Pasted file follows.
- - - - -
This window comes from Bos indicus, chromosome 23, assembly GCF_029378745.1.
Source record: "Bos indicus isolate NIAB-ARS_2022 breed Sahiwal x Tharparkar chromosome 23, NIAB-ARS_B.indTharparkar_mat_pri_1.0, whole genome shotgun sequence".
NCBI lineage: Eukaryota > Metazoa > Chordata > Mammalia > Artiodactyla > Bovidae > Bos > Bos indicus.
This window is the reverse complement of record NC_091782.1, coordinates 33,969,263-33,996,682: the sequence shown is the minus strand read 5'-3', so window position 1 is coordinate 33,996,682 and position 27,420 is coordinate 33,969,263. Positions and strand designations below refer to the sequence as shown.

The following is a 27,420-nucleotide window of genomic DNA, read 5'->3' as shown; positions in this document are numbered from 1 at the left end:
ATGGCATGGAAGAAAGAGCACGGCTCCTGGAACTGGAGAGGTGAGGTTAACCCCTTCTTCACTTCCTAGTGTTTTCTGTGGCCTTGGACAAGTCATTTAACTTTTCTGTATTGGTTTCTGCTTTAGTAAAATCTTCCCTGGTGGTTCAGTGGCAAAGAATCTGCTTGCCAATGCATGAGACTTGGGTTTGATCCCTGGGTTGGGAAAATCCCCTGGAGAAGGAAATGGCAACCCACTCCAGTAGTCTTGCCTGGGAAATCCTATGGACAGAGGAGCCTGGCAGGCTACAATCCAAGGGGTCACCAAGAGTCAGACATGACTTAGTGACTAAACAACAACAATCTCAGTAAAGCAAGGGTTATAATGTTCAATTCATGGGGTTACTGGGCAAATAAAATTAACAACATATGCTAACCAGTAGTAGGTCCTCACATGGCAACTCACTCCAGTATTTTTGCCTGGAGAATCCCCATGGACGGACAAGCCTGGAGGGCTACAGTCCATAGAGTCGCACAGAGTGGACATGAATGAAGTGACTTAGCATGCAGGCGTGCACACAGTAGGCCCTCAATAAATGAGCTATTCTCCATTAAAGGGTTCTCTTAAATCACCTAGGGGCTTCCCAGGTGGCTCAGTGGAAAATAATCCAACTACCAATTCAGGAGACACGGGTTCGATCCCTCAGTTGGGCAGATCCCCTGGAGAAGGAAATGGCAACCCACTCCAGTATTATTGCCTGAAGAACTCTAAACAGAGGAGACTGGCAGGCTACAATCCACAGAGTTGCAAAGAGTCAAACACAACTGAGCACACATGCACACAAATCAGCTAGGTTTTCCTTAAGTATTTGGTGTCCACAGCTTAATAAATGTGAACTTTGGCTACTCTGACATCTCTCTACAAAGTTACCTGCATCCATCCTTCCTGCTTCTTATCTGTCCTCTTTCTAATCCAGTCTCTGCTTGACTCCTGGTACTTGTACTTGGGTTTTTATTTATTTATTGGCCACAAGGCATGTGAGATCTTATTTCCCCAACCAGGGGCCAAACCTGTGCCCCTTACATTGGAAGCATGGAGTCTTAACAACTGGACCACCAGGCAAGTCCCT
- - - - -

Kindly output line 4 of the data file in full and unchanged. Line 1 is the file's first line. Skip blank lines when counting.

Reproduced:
This window is the reverse complement of record NC_091782.1, coordinates 33,969,263-33,996,682: the sequence shown is the minus strand read 5'-3', so window position 1 is coordinate 33,996,682 and position 27,420 is coordinate 33,969,263. Positions and strand designations below refer to the sequence as shown.